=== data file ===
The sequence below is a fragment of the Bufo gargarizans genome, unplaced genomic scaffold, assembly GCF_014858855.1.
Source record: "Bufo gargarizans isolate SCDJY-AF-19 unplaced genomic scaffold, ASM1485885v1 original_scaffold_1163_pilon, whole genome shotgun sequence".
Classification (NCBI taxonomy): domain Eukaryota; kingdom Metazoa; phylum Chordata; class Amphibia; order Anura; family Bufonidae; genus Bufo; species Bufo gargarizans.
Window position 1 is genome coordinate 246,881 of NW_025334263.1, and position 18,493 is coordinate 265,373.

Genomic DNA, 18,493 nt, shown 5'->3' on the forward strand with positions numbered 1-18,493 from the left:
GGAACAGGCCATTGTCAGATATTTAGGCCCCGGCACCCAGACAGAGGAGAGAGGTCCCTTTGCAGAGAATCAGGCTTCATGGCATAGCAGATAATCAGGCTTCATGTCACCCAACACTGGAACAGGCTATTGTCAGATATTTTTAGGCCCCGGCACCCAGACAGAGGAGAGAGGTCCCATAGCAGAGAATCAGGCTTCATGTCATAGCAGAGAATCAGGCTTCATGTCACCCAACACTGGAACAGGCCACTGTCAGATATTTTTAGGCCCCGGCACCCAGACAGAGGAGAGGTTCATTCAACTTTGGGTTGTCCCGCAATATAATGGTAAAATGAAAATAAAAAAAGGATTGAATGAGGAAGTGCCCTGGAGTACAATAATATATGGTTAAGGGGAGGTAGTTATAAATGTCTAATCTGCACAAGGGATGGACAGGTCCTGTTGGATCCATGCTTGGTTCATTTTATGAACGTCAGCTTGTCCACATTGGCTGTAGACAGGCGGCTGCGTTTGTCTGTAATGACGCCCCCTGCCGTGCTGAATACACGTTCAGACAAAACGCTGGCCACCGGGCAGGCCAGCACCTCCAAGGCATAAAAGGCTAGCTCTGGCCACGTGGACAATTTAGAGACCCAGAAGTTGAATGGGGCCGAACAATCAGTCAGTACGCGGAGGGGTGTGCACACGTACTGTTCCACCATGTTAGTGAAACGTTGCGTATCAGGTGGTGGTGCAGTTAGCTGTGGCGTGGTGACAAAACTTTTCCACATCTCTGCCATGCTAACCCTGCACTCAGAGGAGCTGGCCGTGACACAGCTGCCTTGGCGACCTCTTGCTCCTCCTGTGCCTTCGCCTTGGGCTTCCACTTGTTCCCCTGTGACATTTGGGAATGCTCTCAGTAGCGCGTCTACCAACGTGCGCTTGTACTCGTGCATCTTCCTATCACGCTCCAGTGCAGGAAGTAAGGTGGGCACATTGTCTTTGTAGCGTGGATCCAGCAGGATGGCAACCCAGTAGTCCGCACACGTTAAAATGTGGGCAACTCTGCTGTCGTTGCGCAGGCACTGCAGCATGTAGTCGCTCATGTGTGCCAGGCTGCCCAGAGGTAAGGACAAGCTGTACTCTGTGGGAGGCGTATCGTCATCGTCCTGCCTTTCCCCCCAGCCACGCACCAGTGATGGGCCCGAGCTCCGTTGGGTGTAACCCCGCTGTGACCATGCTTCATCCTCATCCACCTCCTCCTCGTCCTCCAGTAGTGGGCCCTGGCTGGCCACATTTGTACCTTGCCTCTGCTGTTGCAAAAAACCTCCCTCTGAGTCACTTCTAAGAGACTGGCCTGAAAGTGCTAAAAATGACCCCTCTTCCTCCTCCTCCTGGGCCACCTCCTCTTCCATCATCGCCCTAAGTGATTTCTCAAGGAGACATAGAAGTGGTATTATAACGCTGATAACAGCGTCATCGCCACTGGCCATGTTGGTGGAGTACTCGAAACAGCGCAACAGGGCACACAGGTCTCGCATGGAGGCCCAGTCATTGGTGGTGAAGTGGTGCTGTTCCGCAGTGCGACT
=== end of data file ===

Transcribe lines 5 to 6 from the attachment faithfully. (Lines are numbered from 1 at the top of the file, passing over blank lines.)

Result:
Genomic DNA, 18,493 nt, shown 5'->3' on the forward strand with positions numbered 1-18,493 from the left:
GGAACAGGCCATTGTCAGATATTTAGGCCCCGGCACCCAGACAGAGGAGAGAGGTCCCTTTGCAGAGAATCAGGCTTCATGGCATAGCAGATAATCAGGCTTCATGTCACCCAACACTGGAACAGGCTATTGTCAGATATTTTTAGGCCCCGGCACCCAGACAGAGGAGAGAGGTCCCATAGCAGAGAATCAGGCTTCATGTCATAGCAGAGAATCAGGCTTCATGTCACCCAACACTGGAACAGGCCACTGTCAGATATTTTTAGGCCCCGGCACCCAGACAGAGGAGAGGTTCATTCAACTTTGGGTTGTCCCGCAATATAATGGTAAAATGAAAATAAAAAAAGGATTGAATGAGGAAGTGCCCTGGAGTACAATAATATATGGTTAAGGGGAGGTAGTTATAAATGTCTAATCTGCACAAGGGATGGACAGGTCCTGTTGGATCCATGCTTGGTTCATTTTATGAACGTCAGCTTGTCCACATTGGCTGTAGACAGGCGGCTGCGTTTGTCTGTAATGACGCCCCCTGCCGTGCTGAATACACGTTCAGACAAAACGCTGGCCACCGGGCAGGCCAGCACCTCCAAGGCATAAAAGGCTAGCTCTGGCCACGTGGACAATTTAGAGACCCAGAAGTTGAATGGGGCCGAACAATCAGTCAGTACGCGGAGGGGTGTGCACACGTACTGTTCCACCATGTTAGTGAAACGTTGCGTATCAGGTGGTGGTGCAGTTAGCTGTGGCGTGGTGACAAAACTTTTCCACATCTCTGCCATGCTAACCCTGCACTCAGAGGAGCTGGCCGTGACACAGCTGCCTTGGCGACCTCTTGCTCCTCCTGTGCCTTCGCCTTGGGCTTCCACTTGTTCCCCTGTGACATTTGGGAATGCTCTCAGTAGCGCGTCTACCAACGTGCGCTTGTACTCGTGCATCTTCCTATCACGCTCCAGTGCAGGAAGTAAGGTGGGCACATTGTCTTTGTAGCGTGGATCCAGCAGGATGGCAACCCAGTAGTCCGCACACGTTAAAATGTGGGCAACTCTGCTGTCGTTGCGCAGGCACTGCAGCATGTAGTCGCTCATGTGTGCCAGGCTGCCCAGAGGTAAGGACAAGCTGTACTCTGTGGGAGGCGTATCGTCATCGTCCTGCCTTTCCCCCCAGCCACGCACCAGTGATGGGCCCGAGCTCCGTTGGGTGTAACCCCGCTGTGACCATGCTTCATCCTCATCCACCTCCTCCTCGTCCTCCAGTAGTGGGCCCTGGCTGGCCACATTTGTACCTTGCCTCTGCTGTTGCAAAAAACCTCCCTCTGAGTCACTTCTAAGAGACTGGCCTGAAAGTGCTAAAAATGACCCCTCTTCCTCCTCCTCCTGGGCCACCTCCTCTTCCATCATCGCCCTAAGTGATTTCTCAAGGAGACATAGAAGTGGTATTATAACGCTGATAACAGCGTCATCGCCACTGGCCATGTTGGTGGAGTACTCGAAACAGCGCAACAGGGCACACAGGTCTCGCATGGAGGCCCAGTCATTGGTGGTGAAGTGGTGCTGTTCCGCAGTGCGACT